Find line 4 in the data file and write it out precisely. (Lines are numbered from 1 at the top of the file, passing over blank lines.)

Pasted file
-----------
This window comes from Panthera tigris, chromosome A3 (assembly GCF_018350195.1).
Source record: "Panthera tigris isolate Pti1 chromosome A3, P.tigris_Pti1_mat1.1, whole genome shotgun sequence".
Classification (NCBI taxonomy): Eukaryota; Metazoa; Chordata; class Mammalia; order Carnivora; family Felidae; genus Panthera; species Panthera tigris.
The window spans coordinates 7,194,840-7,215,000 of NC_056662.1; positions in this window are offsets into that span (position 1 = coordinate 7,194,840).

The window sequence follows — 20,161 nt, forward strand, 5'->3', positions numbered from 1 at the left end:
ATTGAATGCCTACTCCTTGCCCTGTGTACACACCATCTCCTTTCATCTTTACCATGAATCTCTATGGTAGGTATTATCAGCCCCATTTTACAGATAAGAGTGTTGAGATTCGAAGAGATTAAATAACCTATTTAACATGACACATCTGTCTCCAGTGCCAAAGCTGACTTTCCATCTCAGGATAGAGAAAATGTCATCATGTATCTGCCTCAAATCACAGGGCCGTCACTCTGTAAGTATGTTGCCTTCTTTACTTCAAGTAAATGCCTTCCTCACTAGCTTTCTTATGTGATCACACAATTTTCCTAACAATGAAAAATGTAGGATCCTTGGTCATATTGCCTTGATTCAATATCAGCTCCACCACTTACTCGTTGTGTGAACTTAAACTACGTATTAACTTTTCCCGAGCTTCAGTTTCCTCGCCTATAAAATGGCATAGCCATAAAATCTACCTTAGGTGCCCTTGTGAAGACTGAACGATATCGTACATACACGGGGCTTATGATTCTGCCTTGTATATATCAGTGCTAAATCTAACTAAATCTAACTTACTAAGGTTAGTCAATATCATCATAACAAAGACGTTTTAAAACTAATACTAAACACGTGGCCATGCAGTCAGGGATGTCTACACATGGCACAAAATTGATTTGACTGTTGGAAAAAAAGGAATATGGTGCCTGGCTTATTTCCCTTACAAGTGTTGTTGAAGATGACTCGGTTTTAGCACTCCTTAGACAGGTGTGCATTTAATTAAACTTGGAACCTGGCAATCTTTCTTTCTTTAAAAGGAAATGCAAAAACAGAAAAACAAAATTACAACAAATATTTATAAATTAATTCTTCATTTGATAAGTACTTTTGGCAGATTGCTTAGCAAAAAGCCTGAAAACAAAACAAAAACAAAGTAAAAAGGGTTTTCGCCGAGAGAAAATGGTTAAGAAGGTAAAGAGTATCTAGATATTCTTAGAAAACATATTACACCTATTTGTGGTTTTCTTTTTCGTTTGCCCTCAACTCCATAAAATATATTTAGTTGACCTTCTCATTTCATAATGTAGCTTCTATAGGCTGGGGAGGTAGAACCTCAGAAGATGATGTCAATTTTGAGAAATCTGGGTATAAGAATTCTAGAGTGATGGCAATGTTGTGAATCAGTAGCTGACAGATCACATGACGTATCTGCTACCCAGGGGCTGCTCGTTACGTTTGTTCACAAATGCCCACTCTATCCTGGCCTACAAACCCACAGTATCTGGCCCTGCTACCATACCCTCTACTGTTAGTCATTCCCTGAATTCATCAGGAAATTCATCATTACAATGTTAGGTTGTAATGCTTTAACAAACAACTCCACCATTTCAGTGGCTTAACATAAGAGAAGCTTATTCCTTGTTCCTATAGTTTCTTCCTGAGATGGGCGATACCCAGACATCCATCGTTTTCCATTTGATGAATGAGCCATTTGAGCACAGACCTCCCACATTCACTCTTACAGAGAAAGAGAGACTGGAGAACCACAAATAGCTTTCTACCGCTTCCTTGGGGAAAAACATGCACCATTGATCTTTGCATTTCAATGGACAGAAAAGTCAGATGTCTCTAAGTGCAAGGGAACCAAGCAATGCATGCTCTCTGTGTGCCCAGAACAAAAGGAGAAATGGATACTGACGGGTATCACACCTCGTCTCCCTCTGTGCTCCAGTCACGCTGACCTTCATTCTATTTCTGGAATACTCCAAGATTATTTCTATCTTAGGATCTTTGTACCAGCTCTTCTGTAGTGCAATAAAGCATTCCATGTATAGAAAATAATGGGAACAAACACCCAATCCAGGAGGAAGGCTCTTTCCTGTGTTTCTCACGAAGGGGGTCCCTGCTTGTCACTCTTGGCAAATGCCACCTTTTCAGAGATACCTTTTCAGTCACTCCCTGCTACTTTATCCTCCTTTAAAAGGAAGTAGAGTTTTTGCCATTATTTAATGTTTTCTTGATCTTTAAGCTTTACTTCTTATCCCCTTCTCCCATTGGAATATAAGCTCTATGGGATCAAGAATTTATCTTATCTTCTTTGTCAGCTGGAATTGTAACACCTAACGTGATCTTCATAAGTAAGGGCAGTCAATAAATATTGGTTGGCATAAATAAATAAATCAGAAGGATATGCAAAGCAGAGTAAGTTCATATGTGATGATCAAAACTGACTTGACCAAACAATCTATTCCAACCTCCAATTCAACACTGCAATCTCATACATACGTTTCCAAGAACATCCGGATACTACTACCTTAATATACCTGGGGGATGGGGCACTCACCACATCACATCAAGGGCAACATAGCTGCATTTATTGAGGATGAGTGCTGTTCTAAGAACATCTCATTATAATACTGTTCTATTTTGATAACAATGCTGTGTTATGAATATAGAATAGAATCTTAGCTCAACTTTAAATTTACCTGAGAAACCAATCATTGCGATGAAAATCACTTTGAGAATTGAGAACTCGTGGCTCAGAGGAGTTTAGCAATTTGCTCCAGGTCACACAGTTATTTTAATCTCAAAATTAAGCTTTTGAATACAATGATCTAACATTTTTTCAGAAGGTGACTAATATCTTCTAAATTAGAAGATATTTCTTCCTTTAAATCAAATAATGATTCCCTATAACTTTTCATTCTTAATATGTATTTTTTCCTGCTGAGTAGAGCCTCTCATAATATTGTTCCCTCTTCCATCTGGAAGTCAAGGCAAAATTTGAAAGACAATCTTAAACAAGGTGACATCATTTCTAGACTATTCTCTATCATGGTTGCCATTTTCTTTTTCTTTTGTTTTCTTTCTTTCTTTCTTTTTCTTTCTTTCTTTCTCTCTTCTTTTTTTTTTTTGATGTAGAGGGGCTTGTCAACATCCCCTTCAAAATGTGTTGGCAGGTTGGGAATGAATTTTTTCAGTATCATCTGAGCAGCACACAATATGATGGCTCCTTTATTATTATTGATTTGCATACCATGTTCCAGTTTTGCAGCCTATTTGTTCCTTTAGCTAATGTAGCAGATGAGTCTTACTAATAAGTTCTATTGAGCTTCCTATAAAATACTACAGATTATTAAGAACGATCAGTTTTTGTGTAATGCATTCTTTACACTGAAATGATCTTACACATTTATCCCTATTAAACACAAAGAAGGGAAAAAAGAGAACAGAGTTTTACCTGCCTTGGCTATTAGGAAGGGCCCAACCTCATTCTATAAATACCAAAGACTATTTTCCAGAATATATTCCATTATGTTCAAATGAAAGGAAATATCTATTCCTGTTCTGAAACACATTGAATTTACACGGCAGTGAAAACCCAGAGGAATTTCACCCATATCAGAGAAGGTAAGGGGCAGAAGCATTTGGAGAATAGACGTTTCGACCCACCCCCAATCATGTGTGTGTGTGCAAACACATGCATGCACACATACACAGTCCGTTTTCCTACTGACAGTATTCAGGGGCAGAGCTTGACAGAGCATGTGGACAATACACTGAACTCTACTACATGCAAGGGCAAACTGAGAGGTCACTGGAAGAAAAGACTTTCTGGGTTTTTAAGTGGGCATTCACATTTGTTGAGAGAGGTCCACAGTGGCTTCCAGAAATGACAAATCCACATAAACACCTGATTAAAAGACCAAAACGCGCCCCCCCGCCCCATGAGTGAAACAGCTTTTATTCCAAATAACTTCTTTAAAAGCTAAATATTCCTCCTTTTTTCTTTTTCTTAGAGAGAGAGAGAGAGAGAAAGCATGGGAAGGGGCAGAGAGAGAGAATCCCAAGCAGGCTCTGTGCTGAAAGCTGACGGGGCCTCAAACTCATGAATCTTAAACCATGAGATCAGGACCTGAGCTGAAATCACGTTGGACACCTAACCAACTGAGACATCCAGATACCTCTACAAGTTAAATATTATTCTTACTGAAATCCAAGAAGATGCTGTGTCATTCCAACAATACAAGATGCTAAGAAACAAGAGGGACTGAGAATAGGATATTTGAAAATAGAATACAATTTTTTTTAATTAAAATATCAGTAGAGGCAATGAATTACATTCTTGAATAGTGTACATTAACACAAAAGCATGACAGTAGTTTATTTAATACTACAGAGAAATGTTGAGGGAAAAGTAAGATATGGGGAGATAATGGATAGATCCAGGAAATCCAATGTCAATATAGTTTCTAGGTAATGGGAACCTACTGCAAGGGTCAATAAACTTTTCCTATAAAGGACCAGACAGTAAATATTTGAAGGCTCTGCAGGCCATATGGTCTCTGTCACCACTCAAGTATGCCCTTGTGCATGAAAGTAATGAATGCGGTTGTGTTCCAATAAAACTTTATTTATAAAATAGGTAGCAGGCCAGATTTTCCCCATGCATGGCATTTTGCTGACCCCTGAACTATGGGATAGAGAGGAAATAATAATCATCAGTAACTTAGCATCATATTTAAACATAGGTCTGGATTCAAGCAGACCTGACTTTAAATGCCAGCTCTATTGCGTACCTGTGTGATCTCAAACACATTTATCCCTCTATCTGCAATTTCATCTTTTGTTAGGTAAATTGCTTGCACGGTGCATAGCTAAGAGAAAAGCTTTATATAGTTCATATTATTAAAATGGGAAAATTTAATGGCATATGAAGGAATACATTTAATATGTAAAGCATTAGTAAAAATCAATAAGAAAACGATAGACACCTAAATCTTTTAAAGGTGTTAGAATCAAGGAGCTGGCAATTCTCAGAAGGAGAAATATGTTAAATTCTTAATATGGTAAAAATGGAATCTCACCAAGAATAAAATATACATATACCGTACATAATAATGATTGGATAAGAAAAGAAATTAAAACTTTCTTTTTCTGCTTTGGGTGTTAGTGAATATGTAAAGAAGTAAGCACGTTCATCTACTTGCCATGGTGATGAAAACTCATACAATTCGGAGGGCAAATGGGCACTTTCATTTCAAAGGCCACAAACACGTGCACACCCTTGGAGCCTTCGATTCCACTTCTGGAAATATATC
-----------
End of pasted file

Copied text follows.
The window spans coordinates 7,194,840-7,215,000 of NC_056662.1; positions in this window are offsets into that span (position 1 = coordinate 7,194,840).